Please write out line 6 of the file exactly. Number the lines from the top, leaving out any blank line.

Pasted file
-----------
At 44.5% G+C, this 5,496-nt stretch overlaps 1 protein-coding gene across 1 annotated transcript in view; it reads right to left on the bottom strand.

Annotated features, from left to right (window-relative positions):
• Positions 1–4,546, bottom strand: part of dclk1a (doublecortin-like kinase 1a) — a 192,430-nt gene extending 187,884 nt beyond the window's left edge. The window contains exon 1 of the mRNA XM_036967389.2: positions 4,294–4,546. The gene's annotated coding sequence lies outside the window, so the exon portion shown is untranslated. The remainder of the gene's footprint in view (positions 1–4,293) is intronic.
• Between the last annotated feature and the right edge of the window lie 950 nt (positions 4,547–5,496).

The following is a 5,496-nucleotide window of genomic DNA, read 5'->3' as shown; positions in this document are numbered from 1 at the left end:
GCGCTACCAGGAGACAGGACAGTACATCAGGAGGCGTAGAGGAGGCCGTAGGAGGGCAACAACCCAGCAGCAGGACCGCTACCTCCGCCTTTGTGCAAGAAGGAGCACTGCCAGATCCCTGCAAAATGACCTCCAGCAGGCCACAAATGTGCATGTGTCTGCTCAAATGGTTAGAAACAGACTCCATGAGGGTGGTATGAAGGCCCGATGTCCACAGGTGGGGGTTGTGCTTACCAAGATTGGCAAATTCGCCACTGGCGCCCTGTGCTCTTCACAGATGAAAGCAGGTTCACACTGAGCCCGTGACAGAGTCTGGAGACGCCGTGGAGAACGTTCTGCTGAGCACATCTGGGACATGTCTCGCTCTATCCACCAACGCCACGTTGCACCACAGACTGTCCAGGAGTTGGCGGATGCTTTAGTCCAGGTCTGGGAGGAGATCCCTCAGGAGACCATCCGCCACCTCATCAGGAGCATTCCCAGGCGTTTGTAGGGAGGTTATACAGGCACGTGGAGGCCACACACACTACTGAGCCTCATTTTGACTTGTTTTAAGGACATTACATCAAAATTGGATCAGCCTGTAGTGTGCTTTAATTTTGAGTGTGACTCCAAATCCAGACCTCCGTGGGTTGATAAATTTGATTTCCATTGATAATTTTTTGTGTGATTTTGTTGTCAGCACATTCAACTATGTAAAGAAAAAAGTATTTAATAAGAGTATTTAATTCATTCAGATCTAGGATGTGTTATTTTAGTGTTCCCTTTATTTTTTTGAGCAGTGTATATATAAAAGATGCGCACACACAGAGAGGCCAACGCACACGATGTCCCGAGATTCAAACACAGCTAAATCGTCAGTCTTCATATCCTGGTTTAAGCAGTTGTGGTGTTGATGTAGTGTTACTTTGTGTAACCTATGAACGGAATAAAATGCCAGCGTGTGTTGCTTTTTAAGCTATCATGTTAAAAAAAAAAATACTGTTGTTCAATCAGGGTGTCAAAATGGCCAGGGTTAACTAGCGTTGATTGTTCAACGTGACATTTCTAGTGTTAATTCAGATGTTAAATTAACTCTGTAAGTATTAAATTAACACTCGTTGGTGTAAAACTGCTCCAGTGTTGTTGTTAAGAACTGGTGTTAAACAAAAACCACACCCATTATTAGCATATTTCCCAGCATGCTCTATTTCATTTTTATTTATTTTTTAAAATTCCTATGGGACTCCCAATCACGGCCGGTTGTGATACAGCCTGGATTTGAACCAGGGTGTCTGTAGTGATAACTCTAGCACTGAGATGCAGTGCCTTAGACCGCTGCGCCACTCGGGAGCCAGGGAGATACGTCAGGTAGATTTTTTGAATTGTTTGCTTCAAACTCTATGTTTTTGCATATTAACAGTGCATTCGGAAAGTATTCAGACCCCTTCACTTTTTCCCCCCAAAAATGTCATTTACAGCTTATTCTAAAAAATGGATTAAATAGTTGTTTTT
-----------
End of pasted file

GCGCTACCAGGAGACAGGACAGTACATCAGGAGGCGTAGAGGAGGCCGTAGGAGGGCAACAACCCAGCAGCAGGACCGCTACCTCCGCCTTTGTGCAAGAAGGAGCACTGCCAGATCCCTGCAAAATGACCTCCAGCAGGCCACAAATGTGCATGTGTCTGCTCAAATGGTTAGAAACAGACTCCATGAGGGTGGTATGAAGGCCCGATGTCCACAGGTGGGGGTTGTGCTTACCAAGATTGGCAAATTCGCCACTGGCGCCCTGTGCTCTTCACAGATGAAAGCAGGTTCACACTGAGCCCGTGACAGAGTCTGGAGACGCCGTGGAGAACGTTCTGCTGAGCACATCTGGGACATGTCTCGCTCTATCCACCAACGCCACGTTGCACCACAGACTGTCCAGGAGTTGGCGGATGCTTTAGTCCAGGTCTGGGAGGAGATCCCTCAGGAGACCATCCGCCACCTCATCAGGAGCATTCCCAGGCGTTTGTAGGGAGGTTATACAGGCACGTGGAGGCCACACACACTACTGAGCCTCATTTTGACTTGTTTTAAGGACATTACATCAAAATTGGATCAGCCTGTAGTGTGCTTTAATTTTGAGTGTGACTCCAAATCCAGACCTCCGTGGGTTGATAAATTTGATTTCCATTGATAATTTTTTGTGTGATTTTGTTGTCAGCACATTCAACTATGTAAAGAAAAAAGTATTTAATAAGAGTATTTAATTCATTCAGATCTAGGATGTGTTATTTTAGTGTTCCCTTTATTTTTTTGAGCAGTGTATATATAAAAGATGCGCACACACAGAGAGGCCAACGCACACGATGTCCCGAGATTCAAACACAGCTAAATCGTCAGTCTTCATATCCTGGTTTAAGCAGTTGTGGTGTTGATGTAGTGTTACTTTGTGTAACCTATGAACGGAATAAAATGCCAGCGTGTGTTGCTTTTTAAGCTATCATGTTAAAAAAAAAAATACTGTTGTTCAATCAGGGTGTCAAAATGGCCAGGGTTAACTAGCGTTGATTGTTCAACGTGACATTTCTAGTGTTAATTCAGATGTTAAATTAACTCTGTAAGTATTAAATTAACACTCGTTGGTGTAAAACTGCTCCAGTGTTGTTGTTAAGAACTGGTGTTAAACAAAAACCACACCCATTATTAGCATATTTCCCAGCATGCTCTATTTCATTTTTATTTATTTTTTAAAATTCCTATGGGACTCCCAATCACGGCCGGTTGTGATACAGCCTGGATTTGAACCAGGGTGTCTGTAGTGATAACTCTAGCACTGAGATGCAGTGCCTTAGACCGCTGCGCCACTCGGGAGCCAGGGAGATACGTCAGGTAGATTTTTTGAATTGTTTGCTTCAAACTCTATGTTTTTGCATATTAACAGTGCATTCGGAAAGTATTCAGACCCCTTCACTTTTTCCCCCCAAAAATGTCATTTACAGCTTATTCTAAAAAATGGATTAAATAGTTGTTTTT